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They point to the example of the SSPCA in Scotland (where cases are referred to the Crown Office and Procurator Fiscal Service) and other charities in England such as the NSPCC and RSPB which have already relinquished their traditional, but significantly more limited, prosecution function. The RSPCA does not consider these examples to be analogous and the review affirms the valuable role the RSPCA plays in “filling the gaping hole” in the enforcement of animal welfare legislation in England and Wales: it does not recommend the RSPCA abandoning its prosecution role, rather it is implicit that it should not and it is recommended that its enforcement role should become part of a more coherent regulatory framework. The review suggests the RSPCA may need to realign its prosecution role in some areas, having regard to the charity’s wider work. For example, the review notes that the handling of animal sanctuary cases is intrinsically difficult and sensitive. The review considers that an effective licensing system for animal sanctuaries could reduce the need for interventions through the criminal law, and avoid the situation where one charity appears to regulate others, with the inevitable tensions that can give rise to. The review provides an assessment of the RSPCA’s involvement in hunting prosecutions and considers why these have proved problematic for reasons largely outside the RSPCA’s control. The review comments that the evidence reviewed leaves no doubt that despite the introduction of the Hunting Act 2004, “traditional fox hunting remains ‘business as usual’ in many parts of the country”, and comments that extensive flouting of the law risks bringing Parliament, the police and prosecuting authorities into disrepute. The RSPCA currently investigates complaints about alleged illegal fox hunting which are referred to it by hunt monitors and the review recommends that the RSPCA develops a policy on how far it will accept such referrals in the future rather than directing the complaints to the police. It also suggests the RSPCA considers an approach whereby it puts pressure on the police and CPS to RSPCA’s response to the Wooler review of its prosecution activity ensure that the investigation and prosecution of breaches of the Hunting Act 2004 is more effective, whilst also campaigning for changes in the law to make proper enforcement of this legislation less problematic. 13.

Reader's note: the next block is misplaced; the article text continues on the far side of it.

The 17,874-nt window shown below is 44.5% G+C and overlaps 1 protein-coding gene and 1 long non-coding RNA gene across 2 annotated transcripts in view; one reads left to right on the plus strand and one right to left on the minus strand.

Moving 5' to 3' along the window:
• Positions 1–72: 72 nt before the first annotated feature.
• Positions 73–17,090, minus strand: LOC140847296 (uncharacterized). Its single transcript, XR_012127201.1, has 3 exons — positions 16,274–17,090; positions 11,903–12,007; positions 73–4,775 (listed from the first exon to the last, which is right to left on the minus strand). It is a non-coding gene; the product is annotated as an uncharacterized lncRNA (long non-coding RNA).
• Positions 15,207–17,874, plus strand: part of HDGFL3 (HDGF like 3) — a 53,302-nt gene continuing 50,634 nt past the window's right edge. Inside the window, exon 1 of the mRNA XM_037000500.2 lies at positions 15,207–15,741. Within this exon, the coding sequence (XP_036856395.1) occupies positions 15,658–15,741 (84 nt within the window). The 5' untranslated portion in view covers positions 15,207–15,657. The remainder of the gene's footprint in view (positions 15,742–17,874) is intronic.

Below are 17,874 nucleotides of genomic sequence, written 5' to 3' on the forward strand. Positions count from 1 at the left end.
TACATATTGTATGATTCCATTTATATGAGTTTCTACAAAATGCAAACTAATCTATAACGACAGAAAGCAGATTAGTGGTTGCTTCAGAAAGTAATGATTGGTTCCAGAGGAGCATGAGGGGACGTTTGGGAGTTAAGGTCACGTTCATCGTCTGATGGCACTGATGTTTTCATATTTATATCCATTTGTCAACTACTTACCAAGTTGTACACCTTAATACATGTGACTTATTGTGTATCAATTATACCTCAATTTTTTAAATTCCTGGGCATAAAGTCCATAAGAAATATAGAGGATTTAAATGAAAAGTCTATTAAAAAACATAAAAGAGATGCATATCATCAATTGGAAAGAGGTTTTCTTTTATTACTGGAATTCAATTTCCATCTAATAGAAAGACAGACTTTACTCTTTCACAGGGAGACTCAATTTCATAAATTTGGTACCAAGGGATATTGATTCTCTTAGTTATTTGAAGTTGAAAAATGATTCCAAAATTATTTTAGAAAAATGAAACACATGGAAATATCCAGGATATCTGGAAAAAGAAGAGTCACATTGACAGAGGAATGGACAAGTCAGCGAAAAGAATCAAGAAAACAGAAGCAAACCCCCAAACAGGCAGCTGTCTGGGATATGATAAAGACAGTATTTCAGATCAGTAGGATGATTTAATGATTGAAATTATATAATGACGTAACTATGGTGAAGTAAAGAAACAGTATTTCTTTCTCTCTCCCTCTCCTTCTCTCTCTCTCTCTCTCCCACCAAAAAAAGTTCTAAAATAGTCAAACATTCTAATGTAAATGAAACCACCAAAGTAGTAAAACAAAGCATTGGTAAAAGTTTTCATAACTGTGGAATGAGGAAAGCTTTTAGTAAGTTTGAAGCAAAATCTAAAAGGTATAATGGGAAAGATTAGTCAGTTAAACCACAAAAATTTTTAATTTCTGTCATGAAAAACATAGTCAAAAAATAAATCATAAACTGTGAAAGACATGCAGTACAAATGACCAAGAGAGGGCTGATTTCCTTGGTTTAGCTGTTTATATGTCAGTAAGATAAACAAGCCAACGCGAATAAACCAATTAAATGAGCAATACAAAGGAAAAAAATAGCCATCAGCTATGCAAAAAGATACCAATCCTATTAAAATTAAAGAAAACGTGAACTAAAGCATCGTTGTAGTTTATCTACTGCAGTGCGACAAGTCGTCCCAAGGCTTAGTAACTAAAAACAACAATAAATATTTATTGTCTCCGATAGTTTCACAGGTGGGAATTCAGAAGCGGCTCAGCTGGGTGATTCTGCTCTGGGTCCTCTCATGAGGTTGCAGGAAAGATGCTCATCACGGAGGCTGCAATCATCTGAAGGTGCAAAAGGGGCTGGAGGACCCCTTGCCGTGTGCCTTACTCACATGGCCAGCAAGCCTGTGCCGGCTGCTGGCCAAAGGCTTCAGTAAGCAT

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1|P ag e Mayflower Care Home Reviewed 31.03.2017 Quality Care Manual Part 9 QUALITY ASSURANCE 2|P ag e Mayflower Care Home Reviewed 31.03.2017 PAGE Quality Management Principles REFERENCE 3 PROCEDURES QA-PR-Ol Quality Management System 5 QA-PR-02 Internal Quality Auditing 7 QA-PR-03 Corrective and Preventative Action 9 QA-PR-04 Quality Audit File 11 QA-PR-OS Control of Non-Conforming Service 12 QA-PR-06 Document Control 14 QA-PR-07 Control of Records 16 QA-PR-08 Management Reviews 18 FORMS AND RECORDS ISSUE QA-FR-Ol Internal Quality Audit Plan 03/12 QA-FR-02 Improvements to Quality Manual 03/12 3|P ag e Mayflower Care Home Reviewed 31.03.2017 QUALITY MANAGEMENT PRINCIPLES 1.0 The assurance of quality is fundamental to all activities carried out within Mayflower Care Home at all employee levels.